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Chinese Metaphor again: Reading-And Understanding-Imagery in the Chinese Poetic Tradition
Stephen R. Bokenkamp
Journal of the American Oriental Society
Vol. 109, No. 2 (Apr. - Jun., 1989), pp. 211-221
Published by: American Oriental Society
Stable URL: http://www.jstor.org/stable/604426
Page Count: 11
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Recently the claim has been advanced that "metaphor," as understood in the West, does not exist in traditional Chinese literature. This claim proves sophistical, when examined in light of the use made by traditional poets and commentators of the crucial term pi-yü and the principles underlying the Chinese notion of categorical correspondence. Particularly enlightening, in this regard, are discussions and examples of metaphorical language found in medieval Buddhist texts and in the ninth-century Manual on the Rhapsody.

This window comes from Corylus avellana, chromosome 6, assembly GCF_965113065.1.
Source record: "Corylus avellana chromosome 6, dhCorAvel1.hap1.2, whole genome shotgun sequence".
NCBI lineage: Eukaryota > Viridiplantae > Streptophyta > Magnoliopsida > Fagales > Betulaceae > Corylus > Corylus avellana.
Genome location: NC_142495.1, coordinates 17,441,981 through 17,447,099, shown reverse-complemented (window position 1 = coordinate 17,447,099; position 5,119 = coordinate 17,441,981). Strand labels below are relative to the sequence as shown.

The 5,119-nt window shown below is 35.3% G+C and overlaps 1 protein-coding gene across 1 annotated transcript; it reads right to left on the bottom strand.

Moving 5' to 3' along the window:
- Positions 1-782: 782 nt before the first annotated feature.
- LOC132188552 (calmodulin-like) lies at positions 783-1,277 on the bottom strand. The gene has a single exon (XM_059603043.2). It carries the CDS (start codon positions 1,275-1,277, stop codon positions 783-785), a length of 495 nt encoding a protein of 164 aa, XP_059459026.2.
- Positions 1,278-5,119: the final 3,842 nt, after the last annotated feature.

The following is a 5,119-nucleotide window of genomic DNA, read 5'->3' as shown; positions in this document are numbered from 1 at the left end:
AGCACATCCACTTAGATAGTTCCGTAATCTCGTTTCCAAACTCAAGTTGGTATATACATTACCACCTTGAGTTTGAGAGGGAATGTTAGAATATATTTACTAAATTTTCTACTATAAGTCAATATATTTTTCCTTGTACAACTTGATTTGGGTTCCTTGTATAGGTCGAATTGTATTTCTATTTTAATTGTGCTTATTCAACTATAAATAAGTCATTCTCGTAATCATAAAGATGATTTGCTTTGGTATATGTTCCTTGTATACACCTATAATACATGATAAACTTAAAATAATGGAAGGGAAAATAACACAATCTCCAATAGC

Journal of the American Oriental Society © 1989 American Oriental Society